Career Column: How to make the most of online job resources

Posted 6/4/21

Make sure you know your own story, and also know that right now, there are certainly options for you despite how overwhelming a job search may feel. 

This item is available in full to subscribers.

Please log in to continue

Log in

Career Column: How to make the most of online job resources

Posted

Dear CHCC (Chestnut Hill Career Column): 

How do I best utilize online job searching platforms?  It all seems pretty overwhelming and I am not sure where to begin. 

From the days of printing your resume and snail-mailing it out... to today? …. This is a great question!

For most of the folks I talk to about their career plans, it starts with basic things like where do you want to live?  Geography matters for some jobs, and others not so much.  I am working with an attorney now who works for a firm in Philadelphia but moved home to be near family during the pandemic and is thinking of a full-time relocation to that state. The process in this scenario is to set the stage for that potential transition, which for her involves waiving into that state’s bar.

Be aware in your search that most jobs require some form of licensing, for example, and those licenses are state-based.  In fact, the number of jobs requiring state licensure has increased in the last 60 years from 1 in 20 to 1 in 4 — a full 25% of jobs may require you to obtain and maintain a state-based license.  There is a database to glance at if you are curious: ncsl.org/research/labor-and-employment/occupational-licensing-statute-database.aspx

Examples are bar admissions for attorneys, athletic trainers, cosmetologists, educational certifications for teachers and real estate licenses to sell real estate. 

Once you determine your geography, you can set up notices for job postings in specific areas of interest:  make sure you determine what job titles fit with your interests and skills.  Platforms like indeed.com and linkedin.com are free and allow these daily notices to your email inbox.  If you are currently working, set up a folder with a ‘rule’ to move these emails automatically into a folder so you can manage your online job search on your own time and not feel ‘spammed’ with potential options.  Set aside time each week to focus on what you found.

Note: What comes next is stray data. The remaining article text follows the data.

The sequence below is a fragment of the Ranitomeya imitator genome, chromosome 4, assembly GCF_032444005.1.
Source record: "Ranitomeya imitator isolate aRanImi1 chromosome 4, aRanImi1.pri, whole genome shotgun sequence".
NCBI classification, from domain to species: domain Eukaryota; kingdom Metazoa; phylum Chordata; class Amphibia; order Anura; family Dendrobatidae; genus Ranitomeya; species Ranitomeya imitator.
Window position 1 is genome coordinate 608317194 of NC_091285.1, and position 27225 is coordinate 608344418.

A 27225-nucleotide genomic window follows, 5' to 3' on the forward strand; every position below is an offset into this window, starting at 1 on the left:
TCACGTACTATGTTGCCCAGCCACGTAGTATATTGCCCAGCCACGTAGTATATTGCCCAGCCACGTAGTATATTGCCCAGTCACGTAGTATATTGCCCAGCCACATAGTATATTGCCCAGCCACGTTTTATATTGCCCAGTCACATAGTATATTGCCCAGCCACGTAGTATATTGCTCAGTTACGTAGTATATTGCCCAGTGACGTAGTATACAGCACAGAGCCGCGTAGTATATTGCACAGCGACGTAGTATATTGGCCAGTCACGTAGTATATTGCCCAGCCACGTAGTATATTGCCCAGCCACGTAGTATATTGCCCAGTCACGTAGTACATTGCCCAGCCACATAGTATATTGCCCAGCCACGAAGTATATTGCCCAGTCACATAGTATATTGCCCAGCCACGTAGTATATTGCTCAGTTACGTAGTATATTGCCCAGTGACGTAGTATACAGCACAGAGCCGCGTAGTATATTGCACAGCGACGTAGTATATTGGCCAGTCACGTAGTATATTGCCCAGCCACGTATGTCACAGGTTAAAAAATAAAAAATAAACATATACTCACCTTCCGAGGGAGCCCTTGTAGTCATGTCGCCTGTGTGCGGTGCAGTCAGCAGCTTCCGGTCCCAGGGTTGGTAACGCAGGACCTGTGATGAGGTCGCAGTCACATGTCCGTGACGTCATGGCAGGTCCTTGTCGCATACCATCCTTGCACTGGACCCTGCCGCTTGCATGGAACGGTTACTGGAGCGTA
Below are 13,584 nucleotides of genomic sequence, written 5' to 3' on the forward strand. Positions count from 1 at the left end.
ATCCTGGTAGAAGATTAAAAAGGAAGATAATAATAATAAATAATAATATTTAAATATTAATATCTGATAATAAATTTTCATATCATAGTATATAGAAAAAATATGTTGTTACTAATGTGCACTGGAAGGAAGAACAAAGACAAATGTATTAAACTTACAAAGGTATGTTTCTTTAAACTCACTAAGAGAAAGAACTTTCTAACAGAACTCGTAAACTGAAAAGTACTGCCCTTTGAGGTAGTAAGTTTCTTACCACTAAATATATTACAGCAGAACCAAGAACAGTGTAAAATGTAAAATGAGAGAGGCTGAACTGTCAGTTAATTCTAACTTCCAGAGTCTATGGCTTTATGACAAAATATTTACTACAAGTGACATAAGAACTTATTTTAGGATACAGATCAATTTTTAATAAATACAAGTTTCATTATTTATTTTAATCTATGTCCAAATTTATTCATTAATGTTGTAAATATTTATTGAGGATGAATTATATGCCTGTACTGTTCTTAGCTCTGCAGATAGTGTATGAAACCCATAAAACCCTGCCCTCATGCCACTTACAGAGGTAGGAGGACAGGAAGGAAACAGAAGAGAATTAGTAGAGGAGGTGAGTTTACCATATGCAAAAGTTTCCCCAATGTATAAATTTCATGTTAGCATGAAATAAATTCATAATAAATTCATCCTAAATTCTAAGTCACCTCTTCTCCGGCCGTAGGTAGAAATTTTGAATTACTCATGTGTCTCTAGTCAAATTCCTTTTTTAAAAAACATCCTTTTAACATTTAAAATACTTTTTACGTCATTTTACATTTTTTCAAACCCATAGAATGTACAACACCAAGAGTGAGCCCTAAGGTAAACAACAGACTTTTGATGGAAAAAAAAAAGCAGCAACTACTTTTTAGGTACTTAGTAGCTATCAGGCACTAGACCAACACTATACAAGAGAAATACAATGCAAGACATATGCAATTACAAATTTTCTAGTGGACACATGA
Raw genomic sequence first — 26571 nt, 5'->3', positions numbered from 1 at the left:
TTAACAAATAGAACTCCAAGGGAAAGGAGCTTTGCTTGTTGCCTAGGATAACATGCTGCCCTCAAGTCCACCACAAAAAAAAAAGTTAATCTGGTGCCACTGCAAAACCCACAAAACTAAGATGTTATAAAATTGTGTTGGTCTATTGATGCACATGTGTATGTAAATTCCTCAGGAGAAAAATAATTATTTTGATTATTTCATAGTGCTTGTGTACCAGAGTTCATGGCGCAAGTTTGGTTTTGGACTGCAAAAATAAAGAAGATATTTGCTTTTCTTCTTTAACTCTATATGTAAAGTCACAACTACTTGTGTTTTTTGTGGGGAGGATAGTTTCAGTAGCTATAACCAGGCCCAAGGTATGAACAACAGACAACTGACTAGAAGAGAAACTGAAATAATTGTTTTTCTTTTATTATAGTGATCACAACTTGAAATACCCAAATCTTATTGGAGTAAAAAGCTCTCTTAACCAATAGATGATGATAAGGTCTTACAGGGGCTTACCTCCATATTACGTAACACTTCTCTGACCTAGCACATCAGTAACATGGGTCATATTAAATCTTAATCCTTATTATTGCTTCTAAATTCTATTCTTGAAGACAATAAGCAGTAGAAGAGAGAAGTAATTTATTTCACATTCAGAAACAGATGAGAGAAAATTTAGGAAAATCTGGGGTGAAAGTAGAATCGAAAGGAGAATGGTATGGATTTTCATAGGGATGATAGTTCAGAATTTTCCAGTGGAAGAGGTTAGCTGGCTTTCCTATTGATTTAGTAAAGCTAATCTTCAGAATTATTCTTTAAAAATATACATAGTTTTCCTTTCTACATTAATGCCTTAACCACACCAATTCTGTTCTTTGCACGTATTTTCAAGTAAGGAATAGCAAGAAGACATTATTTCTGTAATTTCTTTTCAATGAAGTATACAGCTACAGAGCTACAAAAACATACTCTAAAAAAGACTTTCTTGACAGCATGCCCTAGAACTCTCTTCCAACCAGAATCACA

The last year has created a world where our attention has been incredibly challenged.   So much has changed and many things have seemed overwhelming.  For the most part, being in isolation hasn’t helped our interpersonal skills all that much.  As we move forward, making sure that we help each other with these life transitions and trust ourselves is key.   My advice is don’t overwhelm yourself with options:  refine your own wants and needs with your search, know who you are and what you want for your future, and focus on that. 

Linked in and other job search platforms do a good job walking you through setting up a profile, then clicking ‘open to opportunities.’  It is important to know, whether that is short (no job yet, one job) or long (a number of jobs ideally in your field or skill set), it is all a story to tell.  Practice verbally explaining your situation, interests, and/or job changes to someone you trust, to prepare yourself for interviews on the topic.  Make sure you know your own story, and also know that right now, there are certainly options for you despite how overwhelming a job search may feel.  Take it a step at a time, share your story when given an interview opportunity, don’t take it personally if a match doesn’t happen because…. There is something else right around the corner perhaps you didn’t know was there.   Good luck! 

Rona Sisson is an attorney and also Executive Director with Mestel & Co., a legal recruiting firm with offices nationwide. You may email her your questions at rsisson@mestel.com for the CHCC. 

Comments

No comments on this story | Please log in to comment by clicking here